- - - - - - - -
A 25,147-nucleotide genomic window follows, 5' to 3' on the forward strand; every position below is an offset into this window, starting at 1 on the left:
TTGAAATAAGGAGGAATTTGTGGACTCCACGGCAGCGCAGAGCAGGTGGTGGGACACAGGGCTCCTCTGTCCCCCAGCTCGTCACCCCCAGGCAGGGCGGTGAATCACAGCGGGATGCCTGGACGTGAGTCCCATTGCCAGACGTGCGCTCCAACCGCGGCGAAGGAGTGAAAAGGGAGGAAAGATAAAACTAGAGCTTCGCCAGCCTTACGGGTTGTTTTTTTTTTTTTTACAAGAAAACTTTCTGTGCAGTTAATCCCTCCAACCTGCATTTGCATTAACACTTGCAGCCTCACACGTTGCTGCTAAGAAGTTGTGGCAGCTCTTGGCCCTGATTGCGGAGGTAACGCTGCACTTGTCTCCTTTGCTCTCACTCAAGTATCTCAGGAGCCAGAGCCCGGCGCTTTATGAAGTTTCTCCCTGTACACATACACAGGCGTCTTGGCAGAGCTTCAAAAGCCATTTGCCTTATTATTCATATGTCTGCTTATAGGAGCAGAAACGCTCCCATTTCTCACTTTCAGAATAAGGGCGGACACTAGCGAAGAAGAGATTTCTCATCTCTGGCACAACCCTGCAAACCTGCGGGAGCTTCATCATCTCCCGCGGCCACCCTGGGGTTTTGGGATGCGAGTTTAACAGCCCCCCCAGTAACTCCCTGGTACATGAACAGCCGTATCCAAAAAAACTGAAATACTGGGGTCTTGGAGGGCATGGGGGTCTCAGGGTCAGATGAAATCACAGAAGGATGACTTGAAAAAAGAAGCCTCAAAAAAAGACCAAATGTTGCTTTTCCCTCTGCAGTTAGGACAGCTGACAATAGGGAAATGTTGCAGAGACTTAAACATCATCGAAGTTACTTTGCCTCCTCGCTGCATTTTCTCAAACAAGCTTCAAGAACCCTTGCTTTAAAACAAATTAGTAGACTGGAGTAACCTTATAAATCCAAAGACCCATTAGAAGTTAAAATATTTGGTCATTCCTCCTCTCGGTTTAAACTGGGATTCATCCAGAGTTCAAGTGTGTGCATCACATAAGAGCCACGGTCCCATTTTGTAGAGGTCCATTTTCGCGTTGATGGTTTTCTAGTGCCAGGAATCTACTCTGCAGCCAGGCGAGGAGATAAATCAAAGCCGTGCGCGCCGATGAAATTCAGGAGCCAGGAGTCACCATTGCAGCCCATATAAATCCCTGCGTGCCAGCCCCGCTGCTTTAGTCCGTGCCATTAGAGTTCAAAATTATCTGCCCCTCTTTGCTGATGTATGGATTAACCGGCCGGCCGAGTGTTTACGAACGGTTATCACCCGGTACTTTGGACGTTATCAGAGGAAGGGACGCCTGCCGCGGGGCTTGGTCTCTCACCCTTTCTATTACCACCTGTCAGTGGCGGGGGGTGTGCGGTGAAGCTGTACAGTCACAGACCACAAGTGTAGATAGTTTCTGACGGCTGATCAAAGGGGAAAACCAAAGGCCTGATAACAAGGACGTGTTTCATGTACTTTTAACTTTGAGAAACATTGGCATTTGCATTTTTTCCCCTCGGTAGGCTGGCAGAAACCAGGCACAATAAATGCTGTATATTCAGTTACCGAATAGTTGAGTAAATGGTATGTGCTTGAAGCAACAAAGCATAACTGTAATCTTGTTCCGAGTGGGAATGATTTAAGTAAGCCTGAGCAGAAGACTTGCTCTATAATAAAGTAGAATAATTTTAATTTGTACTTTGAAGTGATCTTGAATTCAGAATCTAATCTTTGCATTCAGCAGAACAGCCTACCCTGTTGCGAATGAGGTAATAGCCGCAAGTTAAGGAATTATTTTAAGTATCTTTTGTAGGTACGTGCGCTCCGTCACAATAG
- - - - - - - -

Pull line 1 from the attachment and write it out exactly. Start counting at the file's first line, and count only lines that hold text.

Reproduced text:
A 25,147-nucleotide genomic window follows, 5' to 3' on the forward strand; every position below is an offset into this window, starting at 1 on the left: